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2000 Volkswagon Jetta TDI Evap Freeze

Poormech on Sat May 10, 2008 1:27 PM User is offline

Year: 2000
Make: Volkswagon
Model: Jetta
Engine Size: 1.9L TDI
Refrigerant Type: 134a
Ambient Temp: 80
Pressure Low: 17
Pressure High: 160
Country of Origin: United States

Because of a worn out compressor, I replaced everything in the system except the evaporator and the liquid line with all new parts (including the condenser). Flushed using non solvent flush and dried with fresh air for 15 minutes. I've put in the proper amount of oil, and using a recycle machine, vacuumed for 50 minutes and put in the proper weight of charge. When driving at highway speeds the car will put out 23 degree air until the evaporator starts to freeze thereby providing low air flow. Just for background information, this system was doing the same thing last year before the compressor was determined to be wore out (hi and low pressures were starting to approach each other). When replacing the expansion valve, I noticed that it was a block with no capillary tube or electric plug on it. I haven't been able to find out what controls the compressor to stop the evaporator from freezing. There is a hi/lo pressure switch in the engine compartment that shuts off the compressor during overly hi pressure or lo pressure due to lack of freon. I've already replaced this switch. Since the expansion valve is in the engine compartment, I've made sure that insulating cover is installed over it. I'm thinking there should be something in the evaporator box that controls this, but I haven't seen anything clear cut by briefly looking at the description and operation on alldata at a friends house. Thanks in advance for anyones help.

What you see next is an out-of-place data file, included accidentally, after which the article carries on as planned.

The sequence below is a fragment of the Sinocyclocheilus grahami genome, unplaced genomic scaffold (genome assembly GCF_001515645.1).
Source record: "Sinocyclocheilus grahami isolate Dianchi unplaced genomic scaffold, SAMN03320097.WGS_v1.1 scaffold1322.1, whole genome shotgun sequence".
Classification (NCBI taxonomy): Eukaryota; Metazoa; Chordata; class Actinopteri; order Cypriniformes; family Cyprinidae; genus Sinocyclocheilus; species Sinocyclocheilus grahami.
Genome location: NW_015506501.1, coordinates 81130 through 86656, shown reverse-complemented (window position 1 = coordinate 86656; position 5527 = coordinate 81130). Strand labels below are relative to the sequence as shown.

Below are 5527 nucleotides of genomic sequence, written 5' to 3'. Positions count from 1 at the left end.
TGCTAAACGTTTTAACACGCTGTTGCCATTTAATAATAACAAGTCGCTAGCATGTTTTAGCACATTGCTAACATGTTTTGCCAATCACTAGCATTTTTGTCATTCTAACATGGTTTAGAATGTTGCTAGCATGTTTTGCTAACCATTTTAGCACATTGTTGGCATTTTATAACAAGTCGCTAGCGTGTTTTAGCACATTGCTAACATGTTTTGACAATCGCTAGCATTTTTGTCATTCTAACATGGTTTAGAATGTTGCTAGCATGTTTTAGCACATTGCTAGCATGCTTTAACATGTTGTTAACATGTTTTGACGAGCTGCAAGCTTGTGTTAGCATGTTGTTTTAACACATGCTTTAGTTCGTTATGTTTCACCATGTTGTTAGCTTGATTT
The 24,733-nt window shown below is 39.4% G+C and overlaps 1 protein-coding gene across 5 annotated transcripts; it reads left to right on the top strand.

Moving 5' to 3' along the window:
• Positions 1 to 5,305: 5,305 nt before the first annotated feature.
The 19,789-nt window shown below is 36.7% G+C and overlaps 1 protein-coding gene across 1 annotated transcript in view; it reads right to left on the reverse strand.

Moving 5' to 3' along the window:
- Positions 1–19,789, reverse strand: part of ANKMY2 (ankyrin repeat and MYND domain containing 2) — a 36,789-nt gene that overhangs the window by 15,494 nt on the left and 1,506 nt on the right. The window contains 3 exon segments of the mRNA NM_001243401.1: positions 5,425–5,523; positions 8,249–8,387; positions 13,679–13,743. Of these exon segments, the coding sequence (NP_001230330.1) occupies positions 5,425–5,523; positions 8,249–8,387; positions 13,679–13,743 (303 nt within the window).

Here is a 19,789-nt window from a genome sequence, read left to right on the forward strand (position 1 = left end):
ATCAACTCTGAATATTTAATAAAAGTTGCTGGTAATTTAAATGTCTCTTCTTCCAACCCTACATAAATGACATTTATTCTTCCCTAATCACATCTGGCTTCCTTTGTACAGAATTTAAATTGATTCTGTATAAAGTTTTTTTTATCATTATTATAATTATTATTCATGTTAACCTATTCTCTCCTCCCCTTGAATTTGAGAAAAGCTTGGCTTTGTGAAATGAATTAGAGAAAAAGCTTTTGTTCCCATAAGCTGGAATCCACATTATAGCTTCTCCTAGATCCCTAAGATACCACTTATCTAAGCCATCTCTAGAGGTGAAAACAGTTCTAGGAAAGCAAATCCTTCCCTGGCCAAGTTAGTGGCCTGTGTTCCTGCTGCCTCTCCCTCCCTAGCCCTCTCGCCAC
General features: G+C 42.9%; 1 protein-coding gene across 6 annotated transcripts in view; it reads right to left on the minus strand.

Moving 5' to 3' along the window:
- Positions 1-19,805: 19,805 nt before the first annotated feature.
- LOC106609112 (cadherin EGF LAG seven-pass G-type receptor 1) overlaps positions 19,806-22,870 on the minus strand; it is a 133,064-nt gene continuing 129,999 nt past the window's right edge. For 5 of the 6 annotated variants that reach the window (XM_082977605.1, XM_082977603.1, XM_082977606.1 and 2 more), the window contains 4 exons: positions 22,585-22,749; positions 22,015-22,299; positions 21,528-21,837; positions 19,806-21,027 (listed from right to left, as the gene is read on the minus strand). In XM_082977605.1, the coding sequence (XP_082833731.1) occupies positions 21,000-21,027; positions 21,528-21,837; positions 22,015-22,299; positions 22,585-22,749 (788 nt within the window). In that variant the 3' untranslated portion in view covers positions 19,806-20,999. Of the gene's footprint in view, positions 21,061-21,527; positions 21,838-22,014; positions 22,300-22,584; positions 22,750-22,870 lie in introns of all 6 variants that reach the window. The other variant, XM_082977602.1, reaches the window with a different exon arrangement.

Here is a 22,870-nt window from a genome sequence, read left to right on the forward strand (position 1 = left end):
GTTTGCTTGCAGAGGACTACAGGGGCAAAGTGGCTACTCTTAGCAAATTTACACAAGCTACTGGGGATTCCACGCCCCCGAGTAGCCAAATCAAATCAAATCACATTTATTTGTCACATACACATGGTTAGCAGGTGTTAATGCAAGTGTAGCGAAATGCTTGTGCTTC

mk378 on Sat May 10, 2008 5:41 PM User is offline

This is a variable compressor system. The compressor has (or had) an internal control system which senses the low side pressure and reduces the displacement (becomes a less powerful compressor) to prevent the evaporator from freezing. The car has no other controls for evaporator temperature. It's built into the compressor.

It appears that your new compressor is defective in this regard. Observing the low side pressure, it should regulate itself to no less than about 20 psi even with the interior fan on low and the engine revved up. If the compressor does not reduce displacement and the low side is driven below 20 psi, this causes the R-134a to start to boil at a temperature lower than 32 F and the evaporator will freeze.

TRB on Sat May 10, 2008 7:03 PM User is offlineView users profile

With the information provided. I would suspect as mk378 suggested a compressor or control valve issue. That is if the system is correctly charged with refrigerant.


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